Pope tells students in Lisbon there is no future in a world without God
By Deborah Castellano Lubov
“There is no future in a world without God,” Pope Francis warned university students in Portugal while appealing that they make their faith credible through their choices.
The Holy Father’s admonition came during his meeting with the students on the premises of the Universidade Catòlica Portuguesa, on the second day of his Apostolic Journey to Portugal for the occasion of the 37th World Youth Day.
The Pope also encouraged them to embrace their faith and take risks to change the world, promoting human fraternity on all levels.
At the encounter, the Holy Father listened to the testimonies of refugee students, welcomed by the University, and of students involved in the implementation of the Pope’s 2015 encyclical on the environment Laudato si', in the Global Compact on Education, and in the Economy of Francesco initiative.
Make faith credible through choices
“An authentic integral ecology,” the Pope said in his remarks, “is not possible without God,” “there can be no future in a world without God,” and he invited them to give credibility to their faith through the choices they make in life.
“For unless faith gives rise to convincing lifestyles,” the Pope said, it will not be a “leaven” in the world. It is not enough for us Christians to be convinced he explained, saying “We must also be convincing.”
Our actions, the Holy Father exhorted, are called to reflect, joyfully and radically, the beauty of the Gospel.
Furthermore, he stressed, "Christianity cannot be lived as a fortress surrounded by high walls, one that raises the ramparts against the world.”
He thanked a student, Beatriz, for her moving testimony, in which she said it is precisely “within the field of culture” that she feels called to live the Beatitudes.
Be amazed by the Beauty of Christ
In every age, the Pope recalled, one of the most important tasks for Christians is to recover the meaning of incarnation.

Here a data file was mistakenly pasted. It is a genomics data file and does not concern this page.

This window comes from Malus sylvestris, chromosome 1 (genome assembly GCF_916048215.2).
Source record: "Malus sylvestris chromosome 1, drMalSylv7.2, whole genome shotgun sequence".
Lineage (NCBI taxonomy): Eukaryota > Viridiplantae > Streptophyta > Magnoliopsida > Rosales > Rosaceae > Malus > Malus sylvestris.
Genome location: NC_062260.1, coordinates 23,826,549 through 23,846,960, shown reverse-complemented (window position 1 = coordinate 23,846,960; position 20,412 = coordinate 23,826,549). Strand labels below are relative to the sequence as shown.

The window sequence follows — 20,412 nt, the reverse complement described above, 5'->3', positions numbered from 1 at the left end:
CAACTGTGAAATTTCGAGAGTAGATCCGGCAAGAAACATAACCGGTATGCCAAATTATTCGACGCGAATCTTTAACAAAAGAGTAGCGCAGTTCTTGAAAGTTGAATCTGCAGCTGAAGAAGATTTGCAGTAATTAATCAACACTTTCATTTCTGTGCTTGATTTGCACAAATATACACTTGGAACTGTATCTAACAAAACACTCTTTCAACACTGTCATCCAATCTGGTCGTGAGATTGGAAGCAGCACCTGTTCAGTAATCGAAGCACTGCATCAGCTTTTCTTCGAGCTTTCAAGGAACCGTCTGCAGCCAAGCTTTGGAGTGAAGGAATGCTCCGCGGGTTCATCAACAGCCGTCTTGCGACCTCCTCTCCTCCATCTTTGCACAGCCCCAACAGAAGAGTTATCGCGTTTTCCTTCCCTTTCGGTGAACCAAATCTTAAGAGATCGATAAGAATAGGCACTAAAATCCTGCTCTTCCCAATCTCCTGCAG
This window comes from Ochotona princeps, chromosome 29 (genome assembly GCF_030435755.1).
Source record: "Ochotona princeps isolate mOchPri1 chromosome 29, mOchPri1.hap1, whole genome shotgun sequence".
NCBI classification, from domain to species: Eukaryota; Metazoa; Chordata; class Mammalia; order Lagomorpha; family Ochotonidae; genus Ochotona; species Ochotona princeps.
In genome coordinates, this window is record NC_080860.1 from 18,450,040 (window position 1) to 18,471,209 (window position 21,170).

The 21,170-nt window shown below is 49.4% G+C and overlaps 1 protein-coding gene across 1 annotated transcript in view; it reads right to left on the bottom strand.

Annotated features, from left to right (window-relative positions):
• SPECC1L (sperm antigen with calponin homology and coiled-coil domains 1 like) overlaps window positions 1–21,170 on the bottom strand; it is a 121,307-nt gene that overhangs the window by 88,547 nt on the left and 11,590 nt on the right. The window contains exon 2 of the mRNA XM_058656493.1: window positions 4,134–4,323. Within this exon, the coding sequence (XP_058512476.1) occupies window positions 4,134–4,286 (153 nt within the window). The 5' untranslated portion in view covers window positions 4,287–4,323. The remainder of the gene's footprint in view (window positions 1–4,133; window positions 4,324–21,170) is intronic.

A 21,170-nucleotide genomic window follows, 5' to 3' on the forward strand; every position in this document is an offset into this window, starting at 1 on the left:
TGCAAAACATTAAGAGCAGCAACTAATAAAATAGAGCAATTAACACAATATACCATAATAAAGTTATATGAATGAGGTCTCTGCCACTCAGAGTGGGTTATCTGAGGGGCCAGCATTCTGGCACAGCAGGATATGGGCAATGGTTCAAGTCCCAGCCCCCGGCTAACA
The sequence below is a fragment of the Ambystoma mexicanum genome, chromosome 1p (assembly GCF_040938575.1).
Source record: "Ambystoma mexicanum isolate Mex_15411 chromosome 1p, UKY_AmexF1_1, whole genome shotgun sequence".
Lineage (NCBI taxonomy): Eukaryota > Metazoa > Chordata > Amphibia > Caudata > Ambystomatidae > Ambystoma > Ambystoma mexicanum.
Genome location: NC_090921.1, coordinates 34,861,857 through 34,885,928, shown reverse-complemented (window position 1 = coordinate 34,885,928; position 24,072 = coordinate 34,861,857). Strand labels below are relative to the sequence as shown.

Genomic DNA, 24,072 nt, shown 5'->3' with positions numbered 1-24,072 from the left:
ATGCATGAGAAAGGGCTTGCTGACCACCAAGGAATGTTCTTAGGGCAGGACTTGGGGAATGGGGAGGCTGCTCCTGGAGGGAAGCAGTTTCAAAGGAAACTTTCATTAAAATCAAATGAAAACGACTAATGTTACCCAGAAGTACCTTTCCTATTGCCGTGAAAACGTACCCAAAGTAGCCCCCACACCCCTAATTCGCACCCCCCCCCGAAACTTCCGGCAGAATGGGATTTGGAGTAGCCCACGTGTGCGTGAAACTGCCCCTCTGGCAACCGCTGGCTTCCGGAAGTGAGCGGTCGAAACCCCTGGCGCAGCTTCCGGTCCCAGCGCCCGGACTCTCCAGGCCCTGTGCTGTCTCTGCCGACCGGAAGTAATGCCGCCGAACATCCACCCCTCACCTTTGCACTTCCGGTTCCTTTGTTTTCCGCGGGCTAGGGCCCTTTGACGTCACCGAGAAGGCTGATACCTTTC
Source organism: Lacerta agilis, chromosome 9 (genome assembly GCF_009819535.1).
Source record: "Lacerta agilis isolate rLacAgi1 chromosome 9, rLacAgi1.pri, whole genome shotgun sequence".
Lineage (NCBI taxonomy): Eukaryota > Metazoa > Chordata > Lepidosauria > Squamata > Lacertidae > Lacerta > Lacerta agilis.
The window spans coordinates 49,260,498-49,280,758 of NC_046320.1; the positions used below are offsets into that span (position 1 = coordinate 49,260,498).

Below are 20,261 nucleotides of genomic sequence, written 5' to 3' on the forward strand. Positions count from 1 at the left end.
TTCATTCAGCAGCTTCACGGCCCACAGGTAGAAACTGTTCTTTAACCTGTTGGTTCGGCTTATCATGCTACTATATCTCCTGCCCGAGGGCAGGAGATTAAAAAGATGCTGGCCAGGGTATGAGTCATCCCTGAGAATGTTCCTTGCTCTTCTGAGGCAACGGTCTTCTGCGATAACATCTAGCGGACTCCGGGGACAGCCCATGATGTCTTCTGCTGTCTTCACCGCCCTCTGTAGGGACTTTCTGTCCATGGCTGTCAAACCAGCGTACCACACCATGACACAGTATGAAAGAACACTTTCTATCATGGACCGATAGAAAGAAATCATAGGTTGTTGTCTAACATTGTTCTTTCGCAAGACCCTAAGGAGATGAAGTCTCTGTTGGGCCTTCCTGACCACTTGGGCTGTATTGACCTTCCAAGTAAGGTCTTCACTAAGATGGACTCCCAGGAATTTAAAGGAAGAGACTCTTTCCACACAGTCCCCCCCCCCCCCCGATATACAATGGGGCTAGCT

Without the incarnation, he warned, Christianity becomes ideology.
In this regard, Pope Francis said it is significant that they named their new academic chair, dedicated to the “Economy of Francesco,” after Saint Clare.
Recalling the Saint, the Pope elaborated on how “the contribution of women is indeed essential.”
"In the Bible, we see how the economy of the family is entrusted largely to women. They are the real heads of the household, possessed of a wisdom aimed not merely at profit, but also at care, coexistence, and the physical and spiritual wellbeing of all, including the poor and the stranger," he said.
Experience the ‘Global Compact on Education’
The Pope went on to recall that the Global Compact on Education, with its seven overarching principles, encompasses many key issues, to which he urged the students to dedicate their attention, from caring for our common home to the full participation of women and the need for innovative ways of understanding economics, politics, growth and progress.
“I encourage you to study the Global Compact and to become enthusiastic about its contents,” he said.
Recalling that one of its points addresses the need to educate about acceptance and inclusion, the Pope underscored: “We cannot pretend that we have not heard the words of Jesus in Chapter 25 of Matthew’s Gospel: ‘I was a stranger and you welcomed me.’
Dramatic urgency of protecting environment
Pope Francis appealed to the young people to protect the environment.
"Do not forget," the Pope admonished, "happy mediums are only a small delay in the disaster. Instead, it is a matter of taking on what unfortunately continues to be postponed: the need to redefine what we call progress and evolution."
"Because, in the name of progress, there has been too much regression. Study well what I am telling you: in the name of progress, too much regress has been made," he said.
Third World War in pieces
The Holy Father, who had met with Ukrainian young pilgrims prior to the encounter, also pointed to the wars plaguing the world.
"But, he said, "we embrace the risk of thinking that we are not in agony, but in childbirth; not at the end, but at the beginning of a great spectacle," he said. "It takes courage to think this."
Pope Francis urged the university students to not be paralyzed by fear, and to, rather, transform their fears into dreams.